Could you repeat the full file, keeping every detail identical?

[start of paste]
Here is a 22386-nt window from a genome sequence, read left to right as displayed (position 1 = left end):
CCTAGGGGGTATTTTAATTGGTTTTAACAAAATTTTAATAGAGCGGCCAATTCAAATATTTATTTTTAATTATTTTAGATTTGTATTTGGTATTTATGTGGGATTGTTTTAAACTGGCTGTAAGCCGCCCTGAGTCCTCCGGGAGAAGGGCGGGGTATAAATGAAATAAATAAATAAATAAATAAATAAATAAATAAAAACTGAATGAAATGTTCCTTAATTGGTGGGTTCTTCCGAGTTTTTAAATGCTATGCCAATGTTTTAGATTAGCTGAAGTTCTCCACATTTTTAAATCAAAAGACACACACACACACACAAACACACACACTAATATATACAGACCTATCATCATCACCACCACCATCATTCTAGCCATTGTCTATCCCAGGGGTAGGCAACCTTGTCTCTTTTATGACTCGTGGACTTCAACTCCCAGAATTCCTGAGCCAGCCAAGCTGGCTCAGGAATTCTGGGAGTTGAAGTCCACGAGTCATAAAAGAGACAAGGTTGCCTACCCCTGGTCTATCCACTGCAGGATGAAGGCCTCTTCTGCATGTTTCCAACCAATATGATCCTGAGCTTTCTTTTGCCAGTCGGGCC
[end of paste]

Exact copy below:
Here is a 22386-nt window from a genome sequence, read left to right as displayed (position 1 = left end):
CCTAGGGGGTATTTTAATTGGTTTTAACAAAATTTTAATAGAGCGGCCAATTCAAATATTTATTTTTAATTATTTTAGATTTGTATTTGGTATTTATGTGGGATTGTTTTAAACTGGCTGTAAGCCGCCCTGAGTCCTCCGGGAGAAGGGCGGGGTATAAATGAAATAAATAAATAAATAAATAAATAAATAAATAAAAACTGAATGAAATGTTCCTTAATTGGTGGGTTCTTCCGAGTTTTTAAATGCTATGCCAATGTTTTAGATTAGCTGAAGTTCTCCACATTTTTAAATCAAAAGACACACACACACACACAAACACACACACTAATATATACAGACCTATCATCATCACCACCACCATCATTCTAGCCATTGTCTATCCCAGGGGTAGGCAACCTTGTCTCTTTTATGACTCGTGGACTTCAACTCCCAGAATTCCTGAGCCAGCCAAGCTGGCTCAGGAATTCTGGGAGTTGAAGTCCACGAGTCATAAAAGAGACAAGGTTGCCTACCCCTGGTCTATCCACTGCAGGATGAAGGCCTCTTCTGCATGTTTCCAACCAATATGATCCTGAGCTTTCTTTTGCCAGTCGGGCC